FDA Says 'Yes' to Silicone Breasts


"Public Citizen has opposed the use of silicone gel breast implants since the fall of 1988, when we petitioned the FDA to ban them after receiving numerous documents from FDA scientists concerned about their safety," says Dr. Sidney Wolfe, director of Public Citizen's Health Research Group.

"In terms of adverse safety and health information known at the time of approval … silicone gel breast implants are the most defective medical device ever approved by the FDA. The approval makes a mockery of the legal standard that requires 'reasonable assurance of safety.'"

At the same time of the FDA action, concerns surrounding lawsuits lodged against silicone breast implant manufacturer Dow Corning remain. A now bankrupt Houston-based trust set up to settle claims after Dow Corning itself went bankrupt in 1995 is still expected to dole out as much as $2.25 billion in outstanding claims by women who silicone breast implants harmed their health. Some attorneys represent hundreds of women whose claims have not yet been settled.

Looking Back at the Ban

The FDA issued the moratorium on silicone breast implants for cosmetic use after thousands of women complained that silicone from leaky or burst implants made them seriously ill.

Since then, however, the implants largely have been exonerated of concerns that they might cause serious or chronic illnesses such as cancer or lupus.

"A certain number of women develop health conditions without implants put in the breast," said Dr. Julius Few, a plastic surgeon at Northwestern Memorial Hospital and assistant professor of plastic surgery at Northwestern University's Feinberg School of Medicine. "The same woman who, through heredity or genetics, will develop a condition regardless of implants, will develop the condition after implants are placed because it was predetermined.

"This does not mean the implants caused the problem," he added. "The problem was destined to occur."

"There have been several retrospective studies done, and all of them have shown that there is no statistical correlation between leakage of silicone implants and autoimmune issues," Song said. "I think that all surgeons and most people involved in health care believe there is no correlation."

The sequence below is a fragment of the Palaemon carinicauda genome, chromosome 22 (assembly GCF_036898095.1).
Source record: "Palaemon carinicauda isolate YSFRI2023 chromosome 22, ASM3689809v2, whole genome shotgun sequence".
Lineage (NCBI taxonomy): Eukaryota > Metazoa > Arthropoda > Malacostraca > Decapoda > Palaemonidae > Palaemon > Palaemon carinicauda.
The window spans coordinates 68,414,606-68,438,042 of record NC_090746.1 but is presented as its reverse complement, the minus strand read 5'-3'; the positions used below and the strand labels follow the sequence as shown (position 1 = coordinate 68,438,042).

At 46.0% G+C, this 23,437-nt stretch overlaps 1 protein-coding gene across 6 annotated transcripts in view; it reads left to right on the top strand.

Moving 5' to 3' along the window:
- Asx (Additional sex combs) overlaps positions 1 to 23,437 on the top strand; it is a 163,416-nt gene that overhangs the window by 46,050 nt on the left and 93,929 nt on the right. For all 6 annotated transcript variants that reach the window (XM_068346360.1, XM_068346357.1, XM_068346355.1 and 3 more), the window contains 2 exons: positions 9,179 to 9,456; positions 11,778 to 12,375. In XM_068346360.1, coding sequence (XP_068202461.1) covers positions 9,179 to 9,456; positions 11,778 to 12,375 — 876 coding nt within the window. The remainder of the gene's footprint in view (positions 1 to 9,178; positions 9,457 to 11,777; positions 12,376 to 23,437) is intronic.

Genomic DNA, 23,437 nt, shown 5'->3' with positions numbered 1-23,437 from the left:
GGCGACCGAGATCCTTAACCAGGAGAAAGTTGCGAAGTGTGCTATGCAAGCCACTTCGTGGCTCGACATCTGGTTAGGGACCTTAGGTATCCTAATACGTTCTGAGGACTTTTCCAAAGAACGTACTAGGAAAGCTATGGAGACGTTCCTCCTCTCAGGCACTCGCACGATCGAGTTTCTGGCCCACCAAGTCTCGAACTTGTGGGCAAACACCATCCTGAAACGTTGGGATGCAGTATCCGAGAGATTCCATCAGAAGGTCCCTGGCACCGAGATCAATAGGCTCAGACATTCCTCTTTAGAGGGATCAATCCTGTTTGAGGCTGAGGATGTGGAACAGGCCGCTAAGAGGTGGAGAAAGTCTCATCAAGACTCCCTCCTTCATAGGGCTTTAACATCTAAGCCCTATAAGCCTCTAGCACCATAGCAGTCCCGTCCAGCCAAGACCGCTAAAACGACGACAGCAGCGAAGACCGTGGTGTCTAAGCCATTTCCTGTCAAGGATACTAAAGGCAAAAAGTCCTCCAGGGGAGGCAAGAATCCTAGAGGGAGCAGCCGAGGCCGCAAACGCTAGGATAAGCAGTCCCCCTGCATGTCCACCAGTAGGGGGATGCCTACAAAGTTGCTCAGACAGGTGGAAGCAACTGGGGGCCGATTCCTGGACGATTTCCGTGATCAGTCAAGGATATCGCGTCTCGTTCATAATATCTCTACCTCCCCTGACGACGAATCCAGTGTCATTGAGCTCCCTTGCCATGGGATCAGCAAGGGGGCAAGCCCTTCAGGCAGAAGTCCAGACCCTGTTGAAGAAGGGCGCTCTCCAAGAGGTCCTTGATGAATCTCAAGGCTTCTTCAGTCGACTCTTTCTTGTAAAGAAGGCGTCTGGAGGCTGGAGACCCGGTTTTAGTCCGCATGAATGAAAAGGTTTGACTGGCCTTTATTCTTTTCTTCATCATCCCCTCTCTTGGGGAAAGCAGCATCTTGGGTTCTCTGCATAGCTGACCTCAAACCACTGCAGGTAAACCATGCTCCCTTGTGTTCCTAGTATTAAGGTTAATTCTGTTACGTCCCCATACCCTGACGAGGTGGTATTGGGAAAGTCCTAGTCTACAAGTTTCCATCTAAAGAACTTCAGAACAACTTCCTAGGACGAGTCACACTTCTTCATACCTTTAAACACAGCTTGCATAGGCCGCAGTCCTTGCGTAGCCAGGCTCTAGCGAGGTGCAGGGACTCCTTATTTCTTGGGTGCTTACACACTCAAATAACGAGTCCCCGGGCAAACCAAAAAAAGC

However, surgeons are quick to point out that FDA approval does not mean silicone implants are entirely risk-free.

"Everyone needs to realize … that any medical device can fail," Olding said. "Implants are no exception. They will not last forever and will ultimately break."

If silicone gel implants break, it is possible that the gel will leak out, causing inflammation of the surrounding area. Aside from the risk of breakage, the implants can also cause infection and painful, hard scar tissue in some cases. The presence of an implant may also obscure the results of a mammogram, making detection of breast cancer more difficult.

Little Surprise for Plastic Surgeons

The FDA decision was largely anticipated by the U.S. plastic surgery community. In July 2005, the FDA issued conditional approval for silicone breast implants manufactured by Mentor Corp. September 2005 saw the same conditional approval for silicone implants manufactured by Inamed Corp. (now owned by Botox-maker Allergan).

And in April of this year, the American Society for Aesthetic Plastic Surgery presented a course in Orlando, Fla., designed to update and instruct American plastic surgeons on the use of silicone gel implants.

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